You know a product's about to launch when the leaks start to come from retailers. And that's now the case with the Google Chromecast with Google TV (HD), which is about to go on sale.
A new leak from Snoopytech on Twitter reports that the US price is set and that many retailers already have the device in stock, so a launch is clearly imminent.
The Chromecast with Google TV (HD) is the slightly lower spec and more affordable version of the Chromecast with Google TV, which we said is "as good as affordable video streamers currently get".
But the newer HD model is going to be even cheaper: where the current Chromecast has a RRP of £59 / $50 / AU$99, the US price is reportedly $40 – which translates as £40 in the UK and $60 in Australia. So it's cheaper, but not by much.
Should you buy the Chromecast with Google TV (HD)?
I wouldn't rush if I were you. I've just chucked the current model into a price checking website and I've found multiple versions coming in at around 20% to 30% lower than the RRP, so it's coming in cheaper than the new model's price – and for the same money you're getting the full-fat 4K version, not the HD version.
And of course, there's Amazon to consider here too. At the time of writing Amazon UK is charging £49 for the Fire TV Stick 4K and £54.99 for the Fire TV Stick 4K Max; in the US the 4K Max is $46. Those prices are without discounts, and I'd expect to see much better deals in the coming weeks and many more on Black Friday. I've owned several Fire TV sticks and while the first few generations were rather underpowered that's not the case any more: they're fast, fluid and have all the key streaming apps.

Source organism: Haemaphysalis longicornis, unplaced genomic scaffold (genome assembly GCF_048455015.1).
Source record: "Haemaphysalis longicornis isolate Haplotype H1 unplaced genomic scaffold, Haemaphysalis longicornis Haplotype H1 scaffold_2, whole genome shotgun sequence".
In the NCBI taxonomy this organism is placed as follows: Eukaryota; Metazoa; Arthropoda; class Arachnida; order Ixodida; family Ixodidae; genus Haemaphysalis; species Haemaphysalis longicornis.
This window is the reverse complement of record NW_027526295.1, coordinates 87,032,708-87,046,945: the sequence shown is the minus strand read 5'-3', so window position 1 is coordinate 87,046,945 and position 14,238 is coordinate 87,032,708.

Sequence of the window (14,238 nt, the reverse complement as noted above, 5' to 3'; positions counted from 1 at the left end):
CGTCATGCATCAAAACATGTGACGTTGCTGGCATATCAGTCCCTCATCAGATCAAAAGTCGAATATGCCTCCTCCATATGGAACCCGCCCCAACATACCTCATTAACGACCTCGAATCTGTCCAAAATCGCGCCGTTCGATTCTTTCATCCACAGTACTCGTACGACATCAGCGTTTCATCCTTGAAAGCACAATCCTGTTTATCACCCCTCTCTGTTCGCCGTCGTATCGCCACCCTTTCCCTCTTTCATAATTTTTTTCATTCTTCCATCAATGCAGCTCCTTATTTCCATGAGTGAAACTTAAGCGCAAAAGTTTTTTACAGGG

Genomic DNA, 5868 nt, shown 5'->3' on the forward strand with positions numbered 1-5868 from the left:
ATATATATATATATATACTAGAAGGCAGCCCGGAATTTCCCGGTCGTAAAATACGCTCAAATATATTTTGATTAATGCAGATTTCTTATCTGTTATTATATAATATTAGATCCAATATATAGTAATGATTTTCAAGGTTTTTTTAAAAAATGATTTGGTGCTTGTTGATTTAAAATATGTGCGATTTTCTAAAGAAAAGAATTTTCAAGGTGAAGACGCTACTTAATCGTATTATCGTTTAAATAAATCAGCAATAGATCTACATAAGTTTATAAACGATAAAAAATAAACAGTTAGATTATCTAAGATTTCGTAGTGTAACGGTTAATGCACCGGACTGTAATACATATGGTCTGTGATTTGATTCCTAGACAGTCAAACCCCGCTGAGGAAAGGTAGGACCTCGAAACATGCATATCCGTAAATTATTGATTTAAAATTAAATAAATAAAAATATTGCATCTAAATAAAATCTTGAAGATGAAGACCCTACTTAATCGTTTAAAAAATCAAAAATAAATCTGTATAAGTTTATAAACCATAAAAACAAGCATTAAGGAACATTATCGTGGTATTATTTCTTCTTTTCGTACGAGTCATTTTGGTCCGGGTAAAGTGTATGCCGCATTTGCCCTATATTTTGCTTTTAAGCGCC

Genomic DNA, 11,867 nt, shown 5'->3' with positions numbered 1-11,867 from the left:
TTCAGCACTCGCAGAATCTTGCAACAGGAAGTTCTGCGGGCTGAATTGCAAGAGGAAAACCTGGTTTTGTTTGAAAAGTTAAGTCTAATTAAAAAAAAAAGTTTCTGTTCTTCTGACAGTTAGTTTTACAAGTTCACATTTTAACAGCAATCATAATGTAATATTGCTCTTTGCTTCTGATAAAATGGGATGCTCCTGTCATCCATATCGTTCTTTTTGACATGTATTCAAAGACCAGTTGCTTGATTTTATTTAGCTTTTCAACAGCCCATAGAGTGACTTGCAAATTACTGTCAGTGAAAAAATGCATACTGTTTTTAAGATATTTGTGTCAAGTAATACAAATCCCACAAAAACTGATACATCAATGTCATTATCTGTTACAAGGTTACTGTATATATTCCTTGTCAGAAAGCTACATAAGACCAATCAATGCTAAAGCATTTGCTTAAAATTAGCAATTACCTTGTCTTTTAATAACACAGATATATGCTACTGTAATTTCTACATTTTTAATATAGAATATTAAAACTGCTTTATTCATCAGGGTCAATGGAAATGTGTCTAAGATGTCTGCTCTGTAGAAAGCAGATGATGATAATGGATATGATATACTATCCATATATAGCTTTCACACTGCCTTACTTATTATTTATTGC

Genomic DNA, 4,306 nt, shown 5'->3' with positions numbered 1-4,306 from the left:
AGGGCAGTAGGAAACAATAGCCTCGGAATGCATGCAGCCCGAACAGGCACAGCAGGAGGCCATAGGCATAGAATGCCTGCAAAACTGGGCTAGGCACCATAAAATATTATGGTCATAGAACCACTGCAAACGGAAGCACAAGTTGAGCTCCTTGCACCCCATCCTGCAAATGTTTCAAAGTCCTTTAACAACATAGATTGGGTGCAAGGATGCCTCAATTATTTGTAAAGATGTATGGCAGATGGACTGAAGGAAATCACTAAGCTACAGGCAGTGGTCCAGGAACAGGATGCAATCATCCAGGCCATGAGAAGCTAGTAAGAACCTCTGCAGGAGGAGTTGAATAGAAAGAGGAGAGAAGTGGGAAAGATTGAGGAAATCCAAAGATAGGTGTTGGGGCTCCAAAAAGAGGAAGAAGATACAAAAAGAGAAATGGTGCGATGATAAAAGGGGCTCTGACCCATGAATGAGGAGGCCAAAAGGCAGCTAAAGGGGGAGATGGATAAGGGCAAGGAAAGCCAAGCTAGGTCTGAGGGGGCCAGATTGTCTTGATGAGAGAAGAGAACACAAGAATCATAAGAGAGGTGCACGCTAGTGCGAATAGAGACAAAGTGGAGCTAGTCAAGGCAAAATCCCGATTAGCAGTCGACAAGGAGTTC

If you're not too bothered about which smart assistant your TV dongle has, I'd hang on for discounts and then go with whatever's cheapest. Functionally there's not a huge difference between a Chromecast and a Fire TV Stick now that Amazon has loosened the restrictions on streaming to its devices: both platforms enable you to stream from local devices to your TV and both have stacks of streaming apps in addition to their own services.